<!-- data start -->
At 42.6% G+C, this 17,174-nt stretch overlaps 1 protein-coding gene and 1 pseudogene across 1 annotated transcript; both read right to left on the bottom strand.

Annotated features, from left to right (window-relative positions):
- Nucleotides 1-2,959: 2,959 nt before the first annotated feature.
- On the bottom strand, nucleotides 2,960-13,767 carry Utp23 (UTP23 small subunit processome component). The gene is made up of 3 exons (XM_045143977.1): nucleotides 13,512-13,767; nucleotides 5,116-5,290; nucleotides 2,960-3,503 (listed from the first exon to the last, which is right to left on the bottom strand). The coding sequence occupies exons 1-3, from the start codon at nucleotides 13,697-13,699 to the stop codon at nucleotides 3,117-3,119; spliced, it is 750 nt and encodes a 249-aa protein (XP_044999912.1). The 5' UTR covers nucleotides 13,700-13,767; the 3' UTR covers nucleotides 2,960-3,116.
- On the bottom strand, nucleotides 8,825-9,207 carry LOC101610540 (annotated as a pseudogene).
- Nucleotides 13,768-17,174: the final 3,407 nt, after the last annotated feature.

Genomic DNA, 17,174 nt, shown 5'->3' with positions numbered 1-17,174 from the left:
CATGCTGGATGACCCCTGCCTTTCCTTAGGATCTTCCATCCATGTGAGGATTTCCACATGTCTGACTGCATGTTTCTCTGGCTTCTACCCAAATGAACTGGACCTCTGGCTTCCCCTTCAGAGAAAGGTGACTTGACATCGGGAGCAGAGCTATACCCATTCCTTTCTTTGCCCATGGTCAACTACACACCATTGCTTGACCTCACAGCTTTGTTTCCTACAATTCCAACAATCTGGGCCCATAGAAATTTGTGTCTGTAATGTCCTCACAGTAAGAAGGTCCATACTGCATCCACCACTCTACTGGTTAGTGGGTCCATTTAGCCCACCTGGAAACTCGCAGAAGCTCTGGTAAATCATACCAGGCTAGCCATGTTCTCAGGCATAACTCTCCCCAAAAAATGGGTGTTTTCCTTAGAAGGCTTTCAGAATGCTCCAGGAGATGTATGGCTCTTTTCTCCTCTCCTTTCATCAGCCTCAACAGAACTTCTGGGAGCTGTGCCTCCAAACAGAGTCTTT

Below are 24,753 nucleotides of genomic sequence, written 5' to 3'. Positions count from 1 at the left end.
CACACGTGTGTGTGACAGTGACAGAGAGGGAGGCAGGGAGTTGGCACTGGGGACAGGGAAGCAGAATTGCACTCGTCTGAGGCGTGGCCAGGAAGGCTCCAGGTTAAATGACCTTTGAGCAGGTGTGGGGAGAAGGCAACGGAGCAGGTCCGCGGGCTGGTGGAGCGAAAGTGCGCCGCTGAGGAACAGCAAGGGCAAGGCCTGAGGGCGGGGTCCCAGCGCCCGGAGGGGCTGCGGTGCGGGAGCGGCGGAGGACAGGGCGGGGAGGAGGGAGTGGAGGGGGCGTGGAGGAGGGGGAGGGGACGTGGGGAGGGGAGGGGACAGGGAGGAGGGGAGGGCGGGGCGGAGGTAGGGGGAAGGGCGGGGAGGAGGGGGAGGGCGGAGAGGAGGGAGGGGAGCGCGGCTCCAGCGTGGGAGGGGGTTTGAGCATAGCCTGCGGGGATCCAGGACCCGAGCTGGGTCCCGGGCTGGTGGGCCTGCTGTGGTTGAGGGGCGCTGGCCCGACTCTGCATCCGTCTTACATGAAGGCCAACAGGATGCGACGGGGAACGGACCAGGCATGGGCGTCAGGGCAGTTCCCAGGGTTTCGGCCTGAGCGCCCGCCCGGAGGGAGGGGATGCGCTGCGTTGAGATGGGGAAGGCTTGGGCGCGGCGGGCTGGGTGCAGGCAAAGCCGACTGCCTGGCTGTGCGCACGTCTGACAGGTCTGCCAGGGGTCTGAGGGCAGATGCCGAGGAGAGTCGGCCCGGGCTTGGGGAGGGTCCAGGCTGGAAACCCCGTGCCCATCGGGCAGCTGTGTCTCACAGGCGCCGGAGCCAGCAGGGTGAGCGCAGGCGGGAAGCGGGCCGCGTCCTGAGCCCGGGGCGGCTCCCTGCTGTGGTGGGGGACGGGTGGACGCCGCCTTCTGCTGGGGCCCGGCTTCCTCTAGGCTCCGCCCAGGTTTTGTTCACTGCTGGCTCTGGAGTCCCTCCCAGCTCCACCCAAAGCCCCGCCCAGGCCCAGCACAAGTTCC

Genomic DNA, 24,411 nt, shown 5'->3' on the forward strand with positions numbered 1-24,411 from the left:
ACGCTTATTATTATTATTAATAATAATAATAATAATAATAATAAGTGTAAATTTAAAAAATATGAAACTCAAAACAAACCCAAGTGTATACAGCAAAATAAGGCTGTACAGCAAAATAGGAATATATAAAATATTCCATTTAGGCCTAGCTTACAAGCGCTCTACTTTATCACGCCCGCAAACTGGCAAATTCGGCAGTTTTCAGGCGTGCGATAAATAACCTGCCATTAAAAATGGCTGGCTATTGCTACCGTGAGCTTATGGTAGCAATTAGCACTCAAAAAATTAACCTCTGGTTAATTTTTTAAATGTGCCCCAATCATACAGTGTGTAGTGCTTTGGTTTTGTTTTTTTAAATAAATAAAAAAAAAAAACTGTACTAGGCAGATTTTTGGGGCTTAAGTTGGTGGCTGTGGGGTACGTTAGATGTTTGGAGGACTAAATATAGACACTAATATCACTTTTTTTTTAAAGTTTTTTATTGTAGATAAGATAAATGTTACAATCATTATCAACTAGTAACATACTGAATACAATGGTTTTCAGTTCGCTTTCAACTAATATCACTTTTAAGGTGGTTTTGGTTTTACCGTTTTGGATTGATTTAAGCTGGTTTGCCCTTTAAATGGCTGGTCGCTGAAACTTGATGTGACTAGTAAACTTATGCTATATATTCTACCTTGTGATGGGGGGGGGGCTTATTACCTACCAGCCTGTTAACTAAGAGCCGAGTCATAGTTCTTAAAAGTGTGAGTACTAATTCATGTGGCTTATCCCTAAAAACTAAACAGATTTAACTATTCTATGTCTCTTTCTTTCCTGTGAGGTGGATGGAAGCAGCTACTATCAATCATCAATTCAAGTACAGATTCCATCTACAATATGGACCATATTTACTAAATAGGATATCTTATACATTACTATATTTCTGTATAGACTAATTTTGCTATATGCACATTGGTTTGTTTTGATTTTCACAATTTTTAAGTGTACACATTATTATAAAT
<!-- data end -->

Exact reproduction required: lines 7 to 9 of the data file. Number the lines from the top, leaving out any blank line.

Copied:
Genomic DNA, 17,174 nt, shown 5'->3' with positions numbered 1-17,174 from the left:
CATGCTGGATGACCCCTGCCTTTCCTTAGGATCTTCCATCCATGTGAGGATTTCCACATGTCTGACTGCATGTTTCTCTGGCTTCTACCCAAATGAACTGGACCTCTGGCTTCCCCTTCAGAGAAAGGTGACTTGACATCGGGAGCAGAGCTATACCCATTCCTTTCTTTGCCCATGGTCAACTACACACCATTGCTTGACCTCACAGCTTTGTTTCCTACAATTCCAACAATCTGGGCCCATAGAAATTTGTGTCTGTAATGTCCTCACAGTAAGAAGGTCCATACTGCATCCACCACTCTACTGGTTAGTGGGTCCATTTAGCCCACCTGGAAACTCGCAGAAGCTCTGGTAAATCATACCAGGCTAGCCATGTTCTCAGGCATAACTCTCCCCAAAAAATGGGTGTTTTCCTTAGAAGGCTTTCAGAATGCTCCAGGAGATGTATGGCTCTTTTCTCCTCTCCTTTCATCAGCCTCAACAGAACTTCTGGGAGCTGTGCCTCCAAACAGAGTCTTT

Below are 24,753 nucleotides of genomic sequence, written 5' to 3'. Positions count from 1 at the left end.